Viewpoint -- Pharmaceuticals Need To Wake Up

Dec. 21, 2004
If drug companies don't solve escalating pricing, someone else will.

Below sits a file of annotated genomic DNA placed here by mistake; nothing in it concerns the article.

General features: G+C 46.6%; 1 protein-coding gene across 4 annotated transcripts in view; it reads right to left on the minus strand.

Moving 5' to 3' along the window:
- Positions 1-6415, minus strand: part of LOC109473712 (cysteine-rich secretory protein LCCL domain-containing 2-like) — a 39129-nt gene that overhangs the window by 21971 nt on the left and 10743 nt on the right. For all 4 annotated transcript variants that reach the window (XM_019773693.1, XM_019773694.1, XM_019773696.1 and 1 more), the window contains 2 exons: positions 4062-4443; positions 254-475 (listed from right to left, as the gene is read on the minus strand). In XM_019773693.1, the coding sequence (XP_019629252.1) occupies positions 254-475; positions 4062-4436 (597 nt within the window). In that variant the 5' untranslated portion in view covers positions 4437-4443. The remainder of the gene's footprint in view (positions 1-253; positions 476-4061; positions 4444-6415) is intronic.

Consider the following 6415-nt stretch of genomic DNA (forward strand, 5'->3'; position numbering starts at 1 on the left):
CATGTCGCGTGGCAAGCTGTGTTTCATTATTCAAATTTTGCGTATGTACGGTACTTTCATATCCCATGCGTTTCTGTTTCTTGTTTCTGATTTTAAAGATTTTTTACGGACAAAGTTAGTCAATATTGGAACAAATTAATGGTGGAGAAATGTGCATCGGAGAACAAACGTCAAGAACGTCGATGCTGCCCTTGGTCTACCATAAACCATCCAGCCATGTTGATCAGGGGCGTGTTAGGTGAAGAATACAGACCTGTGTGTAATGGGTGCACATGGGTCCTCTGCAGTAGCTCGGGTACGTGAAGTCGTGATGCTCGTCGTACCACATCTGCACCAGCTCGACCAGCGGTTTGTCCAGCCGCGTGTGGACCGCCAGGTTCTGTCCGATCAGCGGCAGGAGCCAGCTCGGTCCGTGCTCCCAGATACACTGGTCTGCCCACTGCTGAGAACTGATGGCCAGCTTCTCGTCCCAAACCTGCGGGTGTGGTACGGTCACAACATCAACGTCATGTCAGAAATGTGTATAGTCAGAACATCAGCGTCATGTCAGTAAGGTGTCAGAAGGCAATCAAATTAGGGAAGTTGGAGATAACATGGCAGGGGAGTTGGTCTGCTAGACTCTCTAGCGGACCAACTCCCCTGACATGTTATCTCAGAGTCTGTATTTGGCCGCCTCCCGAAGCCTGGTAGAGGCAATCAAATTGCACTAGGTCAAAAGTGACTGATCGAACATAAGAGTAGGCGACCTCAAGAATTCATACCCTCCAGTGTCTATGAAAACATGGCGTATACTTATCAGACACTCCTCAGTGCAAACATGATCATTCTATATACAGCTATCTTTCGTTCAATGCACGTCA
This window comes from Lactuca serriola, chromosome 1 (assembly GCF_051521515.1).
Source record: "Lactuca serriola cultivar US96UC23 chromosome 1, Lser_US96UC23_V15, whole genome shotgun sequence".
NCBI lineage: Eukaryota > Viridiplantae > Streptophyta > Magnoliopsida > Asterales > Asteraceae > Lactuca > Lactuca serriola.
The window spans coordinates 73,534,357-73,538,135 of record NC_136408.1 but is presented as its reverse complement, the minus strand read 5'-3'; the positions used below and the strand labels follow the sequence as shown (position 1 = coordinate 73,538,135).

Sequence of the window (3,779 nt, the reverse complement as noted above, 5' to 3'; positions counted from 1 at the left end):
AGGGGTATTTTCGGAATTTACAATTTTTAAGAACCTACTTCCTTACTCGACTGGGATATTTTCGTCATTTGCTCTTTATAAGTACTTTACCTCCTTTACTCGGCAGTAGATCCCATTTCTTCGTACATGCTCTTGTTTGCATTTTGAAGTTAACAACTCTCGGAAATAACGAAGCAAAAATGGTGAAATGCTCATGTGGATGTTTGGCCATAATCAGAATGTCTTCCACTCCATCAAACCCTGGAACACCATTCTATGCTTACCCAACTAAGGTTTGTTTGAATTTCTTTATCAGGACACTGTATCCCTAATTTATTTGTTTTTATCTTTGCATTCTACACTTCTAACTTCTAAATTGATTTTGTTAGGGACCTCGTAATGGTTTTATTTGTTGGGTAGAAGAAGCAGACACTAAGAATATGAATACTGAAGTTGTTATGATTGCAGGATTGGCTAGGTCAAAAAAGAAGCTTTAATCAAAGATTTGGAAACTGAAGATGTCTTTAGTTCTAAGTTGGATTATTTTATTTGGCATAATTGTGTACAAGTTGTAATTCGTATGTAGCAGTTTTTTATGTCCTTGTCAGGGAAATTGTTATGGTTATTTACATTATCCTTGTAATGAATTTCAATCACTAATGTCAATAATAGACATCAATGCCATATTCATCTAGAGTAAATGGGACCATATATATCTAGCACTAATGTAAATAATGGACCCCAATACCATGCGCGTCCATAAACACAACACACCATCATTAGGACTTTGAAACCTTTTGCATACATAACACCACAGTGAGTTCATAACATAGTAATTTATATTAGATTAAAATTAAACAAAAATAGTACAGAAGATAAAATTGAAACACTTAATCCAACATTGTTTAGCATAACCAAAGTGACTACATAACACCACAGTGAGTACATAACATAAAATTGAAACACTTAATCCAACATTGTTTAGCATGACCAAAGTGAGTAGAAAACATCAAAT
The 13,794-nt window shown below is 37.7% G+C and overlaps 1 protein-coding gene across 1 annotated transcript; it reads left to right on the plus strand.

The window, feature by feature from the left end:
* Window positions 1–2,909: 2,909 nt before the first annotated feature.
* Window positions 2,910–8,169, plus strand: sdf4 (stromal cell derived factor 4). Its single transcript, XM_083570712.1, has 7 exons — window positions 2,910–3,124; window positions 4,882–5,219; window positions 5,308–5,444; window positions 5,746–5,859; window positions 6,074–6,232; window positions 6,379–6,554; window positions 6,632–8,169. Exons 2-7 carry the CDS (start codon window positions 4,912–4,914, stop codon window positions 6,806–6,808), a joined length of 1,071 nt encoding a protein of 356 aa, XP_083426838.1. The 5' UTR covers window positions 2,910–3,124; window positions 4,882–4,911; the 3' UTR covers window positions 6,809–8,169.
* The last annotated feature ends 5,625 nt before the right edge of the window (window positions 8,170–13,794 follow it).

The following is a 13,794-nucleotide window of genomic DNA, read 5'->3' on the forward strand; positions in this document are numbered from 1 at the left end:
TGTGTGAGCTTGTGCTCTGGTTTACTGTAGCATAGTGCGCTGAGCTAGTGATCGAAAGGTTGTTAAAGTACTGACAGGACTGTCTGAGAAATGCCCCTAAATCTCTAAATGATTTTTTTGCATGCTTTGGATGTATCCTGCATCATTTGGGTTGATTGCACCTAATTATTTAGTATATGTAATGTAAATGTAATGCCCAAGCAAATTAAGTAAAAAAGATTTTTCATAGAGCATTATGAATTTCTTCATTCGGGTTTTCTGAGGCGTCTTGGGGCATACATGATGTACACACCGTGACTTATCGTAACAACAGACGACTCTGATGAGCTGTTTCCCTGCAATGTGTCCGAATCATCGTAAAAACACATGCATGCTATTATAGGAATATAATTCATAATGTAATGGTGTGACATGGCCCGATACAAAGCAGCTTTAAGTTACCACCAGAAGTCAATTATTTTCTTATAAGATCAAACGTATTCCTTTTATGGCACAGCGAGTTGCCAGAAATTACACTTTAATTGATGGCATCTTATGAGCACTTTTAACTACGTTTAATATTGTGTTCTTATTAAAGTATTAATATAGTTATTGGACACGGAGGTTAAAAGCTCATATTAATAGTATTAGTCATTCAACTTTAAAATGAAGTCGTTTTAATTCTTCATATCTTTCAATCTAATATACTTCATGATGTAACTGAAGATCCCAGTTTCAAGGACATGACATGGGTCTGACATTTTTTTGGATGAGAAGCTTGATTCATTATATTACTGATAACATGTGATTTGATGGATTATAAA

Normally, I'm not in favor of liability lawsuits. Most of the suits filed these days are frivolous, wasteful and beneficial to few while burdening many. Sometimes, though, lawsuits are the only way to shape equitable and efficient policies and practices in the absence of either the public or private sector doing so. I think this will be the case when it comes to the escalating price of prescription drugs in the United States. While our former and current presidents and both major political parties favor public policy changes to make drugs more affordable, no one in government has been able to solve this problem. The pharmaceutical companies are making their own weak attempts, but these address protecting market share and staving off government intervention and not the actual problem of escalating costs. So what's it going to take? It will take one or a few well-publicized tragic deaths caused by lack of access to expensive drugs, followed by lawsuits, massive penal damages and a call for price controls. Again, I'm not in favor of this, but I think this is the way it's going to go. This is unfair to pharmaceutical companies in some respects. First off, drug companies already give away or discount millions of dollars worth of drugs each year in charitable efforts. Secondly, drug companies need to fund massive R&D and regulatory compliance efforts to bring new drugs to market, and these new drugs, in the broader picture, benefit society at large by advancing medical technology. One might say the drug companies already shoulder a larger share of corporate citizenship than most manufacturers and must invest a ton of money in a drug before it ever lands in a pharmacy. Therefore, rising prices are justified. But here's the thing: In the eyes of most people, they aren't justified and never will be. You can't get around the fact that drugs save lives and alleviate pain, unlike most other consumer products that -- let's face it -- we could all buy less of. The average consumer doesn't care about R&D and regulation and neither does the average politician. They just know that 82-year-old Grandma Jones down the street keeps the lights off all day in an attempt to save money so she can buy her heart medicine. Meanwhile, drug companies, despite having few new drugs in the pipeline, are still pulling in relatively high profit margins. In a year that saw brutal profit declines for many companies, Merck & Co. posted a 15% profit margin in 2001; Pfizer Inc. had a 24% profit margin; Novartis AG of Switzerland had a 22% profit margin. The drug companies' attempts to solve pricing problems have been so-so. In April, a group of companies announced they would issue discount cards to low-income seniors. The White House called this "a very positive development." Other attempts include issuing coupons for free trials or discounts. This is a one-time marketing effort aimed at encouraging consumers to switch to or stick with certain drugs. These campaigns in no way address the core issue: Why does it cost so much to bring drugs to market? The pharmaceutical companies need to be reviewing business processes, suppliers, manufacturing processes, marketing, overhead, distribution and a host of other core functions. Has enough been invested in technology? Has enough cost cutting been wrought from the many pharmaceutical mergers of recent years? Another major problem with the drug sector is that most companies derive a large portion of their income from a few blockbuster drugs, which will eventually lose patents and therefore market share to generics and knock-offs. In response the companies are investing huge amounts of money for the next generation of blockbusters, yet few of these hopefuls reach the pinnacle of the open market. According to a May 2 Wall Street Journal account, for instance, Pfizer has spent $71 million in research for an anti-aging drug it hoped would be the next Viagra. Instead, research showed the drug to have a marginal effect on helping older people keep muscle mass, the drug's purported sweet spot, and development has been stopped. The product-development process for pharmaceuticals is indeed not the same as, say, car parts. Human testing is expensive and -- right now -- irreplaceable, while auto and auto-parts manufacturers have been able to reduce product-development costs via electronic collaboration and simulation. This is a valid point, but have drug companies developed and pushed for enough alternatives? Can some or more of R&D be outsourced? Would more collaboration between companies reduce costs? Certainly, drug companies aren't entirely responsible for the high cost of prescription drugs. But if pharmaceutical companies don't want to see government price controls or massive liability costs, they are going to have to come up with a solution, and it's going to have to be better than coupons and discount cards. Tonya Vinas is managing editor of IW. She is based in Cleveland.

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